• Nature music will bring us into the alpha state – relaxed awareness
    • Children learn fast because they are curious – positive state where you know you will learn something fascinating
    • Learn helplessness – if you say you are bad remembering names, you will be. Be careful what you say because you are programming yourself with words. Have a positive expectancy that you will read quickly and learn a lot!
  • Process – how do I do it?
    • By using a visual pacer, you can increase your reading speed by 25%. The visual pacer is most commonly your index finger or a pen. It can also be a computer mouse. It increases focus.
    • Get your eyes checked to make sure they are healthy.
    • The left part of the brain:
      • Sounds
      • Languages
      • Words
      • Logical
    • The right part of the brain:
      • Creativity
      • Emotion
      • Imagination
      • Visualization
    • Reading is mostly the left-brain process but it is a shame that most people only use the left side of their brains when they read.
    • The top readers use the right side of the brain – they are imagining and experiencing the words that they read. No movie can do what you can do with your own imagination. Use your LEFT hand as the visual pacer because it connects with the right side of the brain. Make it a practice to use your opposite hand for common activities to stimulate the brain (brush teeth or eat a meal).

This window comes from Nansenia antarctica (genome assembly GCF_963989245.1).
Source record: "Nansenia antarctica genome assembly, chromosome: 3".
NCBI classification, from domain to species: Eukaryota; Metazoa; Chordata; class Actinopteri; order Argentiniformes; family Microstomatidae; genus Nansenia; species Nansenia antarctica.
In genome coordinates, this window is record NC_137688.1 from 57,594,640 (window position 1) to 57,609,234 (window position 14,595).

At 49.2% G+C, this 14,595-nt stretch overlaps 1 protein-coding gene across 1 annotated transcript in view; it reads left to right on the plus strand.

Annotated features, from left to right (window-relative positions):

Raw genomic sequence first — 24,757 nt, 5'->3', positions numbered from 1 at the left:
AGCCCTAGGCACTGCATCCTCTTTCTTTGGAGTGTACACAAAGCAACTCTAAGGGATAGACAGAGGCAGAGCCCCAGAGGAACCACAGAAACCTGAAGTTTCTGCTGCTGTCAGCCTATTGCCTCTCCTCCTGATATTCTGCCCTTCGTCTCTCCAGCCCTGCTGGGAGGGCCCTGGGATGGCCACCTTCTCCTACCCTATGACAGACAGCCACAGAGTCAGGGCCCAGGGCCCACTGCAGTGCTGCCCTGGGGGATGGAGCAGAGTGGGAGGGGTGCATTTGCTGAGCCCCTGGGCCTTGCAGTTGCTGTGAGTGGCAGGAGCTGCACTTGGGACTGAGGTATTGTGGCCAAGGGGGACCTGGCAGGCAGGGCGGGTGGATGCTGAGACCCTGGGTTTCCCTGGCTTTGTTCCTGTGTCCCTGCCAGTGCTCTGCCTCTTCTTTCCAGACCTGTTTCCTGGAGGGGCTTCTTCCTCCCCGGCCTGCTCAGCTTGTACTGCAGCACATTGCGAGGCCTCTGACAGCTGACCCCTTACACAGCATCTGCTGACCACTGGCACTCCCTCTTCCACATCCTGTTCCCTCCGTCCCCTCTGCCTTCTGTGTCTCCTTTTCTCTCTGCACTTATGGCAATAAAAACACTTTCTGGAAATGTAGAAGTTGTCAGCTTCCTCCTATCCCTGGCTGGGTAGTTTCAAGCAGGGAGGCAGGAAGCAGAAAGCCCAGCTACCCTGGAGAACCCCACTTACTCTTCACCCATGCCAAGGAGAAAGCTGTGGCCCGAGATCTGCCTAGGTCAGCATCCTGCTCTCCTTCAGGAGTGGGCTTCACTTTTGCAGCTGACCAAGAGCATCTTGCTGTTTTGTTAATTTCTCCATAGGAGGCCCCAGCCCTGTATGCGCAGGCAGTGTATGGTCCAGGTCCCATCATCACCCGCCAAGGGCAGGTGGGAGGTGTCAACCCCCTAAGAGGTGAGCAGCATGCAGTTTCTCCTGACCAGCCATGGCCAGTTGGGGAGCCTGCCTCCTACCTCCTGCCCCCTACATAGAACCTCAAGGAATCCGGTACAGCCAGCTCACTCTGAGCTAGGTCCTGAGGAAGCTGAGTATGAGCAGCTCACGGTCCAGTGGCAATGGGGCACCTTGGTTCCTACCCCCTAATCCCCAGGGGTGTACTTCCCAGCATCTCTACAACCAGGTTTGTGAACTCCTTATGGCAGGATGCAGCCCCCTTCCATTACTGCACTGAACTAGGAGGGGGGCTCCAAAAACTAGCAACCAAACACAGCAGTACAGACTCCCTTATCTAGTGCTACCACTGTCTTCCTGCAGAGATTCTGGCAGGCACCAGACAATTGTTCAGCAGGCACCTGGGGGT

• This might be uncomfortable at first but it is important to practice it the right way (just like typing with 10 fingers is much faster than typing with 2 fingers even if you can only type with 2 fingers right now)
  • Practice – when, how long, and how often do I do it?
    • Start with just 20 minutes per day by using all of the above techniques
    • Develop a habit by doing it every day for 21 days without skipping a day
    • Practice during your best times – when you have the most energy, however, it is important to schedule it daily

“We are what we repeatedly do. Excellence, then, is not an act but a habit.” – Aristotle

Condition your mind to take in more information than it is used to with the 4-3-2-1 exercise. It is difficult to practice for speed and comprehension at the same time. This exercise is intended for practicing speed. Before every practice, check all the elements above (posture, breathing, book position, etc.).

  1. Read for four minutes using your finger.
  2. Instead of reading what you read before in four minutes, now do it in three while compromising comprehension. Remember to be in a relaxed alpha state because all learning is state dependent. Have childlike curiosity and positive expectancy.
  3. Read the same text in only two minutes.
  4. Lastly, read the entire text in only one minute.

Take notes on what you have read. Only answer with keywords:

  • What?
  • Who?
  • Where?
  • When?

In order to increase comprehension, you MUST ASK MORE QUESTIONS. More curiosity and interest leads to more learning because the mind is looking for specific answers rather than mindlessly reading. No questions, no answers! Questions act like a magnet when it comes to information.

Increase comprehension by:

  1. Reading – practice makes perfect
  2. Recording – take notes
  3. Relating – talk about what you read

Technical reading will always be slower than fiction reading.

Reading is primarily a VISUAL process that is vital for keeping your eyes healthy. Eyes are just like camera lenses. Check them regularly and do palming (rubbing hands together to make them warm and putting palms on your eyes. Rest your eyes by looking into the distance and by rolling them instead of having them focused just on the book or monitor.

Rather than seeing just letters or individual words, merge them together into groups of words and ideas.